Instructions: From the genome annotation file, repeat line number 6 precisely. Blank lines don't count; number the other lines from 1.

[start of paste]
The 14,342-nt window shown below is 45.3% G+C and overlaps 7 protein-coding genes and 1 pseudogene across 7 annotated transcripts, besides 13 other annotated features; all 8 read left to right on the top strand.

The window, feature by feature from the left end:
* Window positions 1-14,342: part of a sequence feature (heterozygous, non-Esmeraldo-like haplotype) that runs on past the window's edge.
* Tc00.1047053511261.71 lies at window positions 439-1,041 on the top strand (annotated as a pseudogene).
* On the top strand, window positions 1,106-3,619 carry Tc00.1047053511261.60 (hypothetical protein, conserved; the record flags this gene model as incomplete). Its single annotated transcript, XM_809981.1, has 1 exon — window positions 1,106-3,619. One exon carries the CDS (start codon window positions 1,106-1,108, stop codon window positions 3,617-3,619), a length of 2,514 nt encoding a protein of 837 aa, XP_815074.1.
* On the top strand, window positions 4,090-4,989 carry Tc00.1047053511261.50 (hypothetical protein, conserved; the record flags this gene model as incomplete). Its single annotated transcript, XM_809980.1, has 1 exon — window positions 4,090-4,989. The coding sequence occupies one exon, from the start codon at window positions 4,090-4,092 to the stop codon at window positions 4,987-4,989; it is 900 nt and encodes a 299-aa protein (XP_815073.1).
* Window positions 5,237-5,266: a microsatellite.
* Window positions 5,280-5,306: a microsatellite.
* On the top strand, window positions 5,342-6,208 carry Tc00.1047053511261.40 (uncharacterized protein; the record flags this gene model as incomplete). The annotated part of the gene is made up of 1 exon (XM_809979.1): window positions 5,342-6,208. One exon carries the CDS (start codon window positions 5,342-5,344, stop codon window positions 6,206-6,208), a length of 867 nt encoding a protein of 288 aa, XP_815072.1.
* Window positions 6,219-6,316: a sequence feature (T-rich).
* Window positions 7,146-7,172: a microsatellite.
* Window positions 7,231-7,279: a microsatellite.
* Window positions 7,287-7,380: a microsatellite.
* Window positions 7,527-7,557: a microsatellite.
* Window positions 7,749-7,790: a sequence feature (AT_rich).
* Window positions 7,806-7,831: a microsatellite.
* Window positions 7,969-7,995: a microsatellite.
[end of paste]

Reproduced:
* On the top strand, window positions 4,090-4,989 carry Tc00.1047053511261.50 (hypothetical protein, conserved; the record flags this gene model as incomplete). Its single annotated transcript, XM_809980.1, has 1 exon — window positions 4,090-4,989. The coding sequence occupies one exon, from the start codon at window positions 4,090-4,092 to the stop codon at window positions 4,987-4,989; it is 900 nt and encodes a 299-aa protein (XP_815073.1).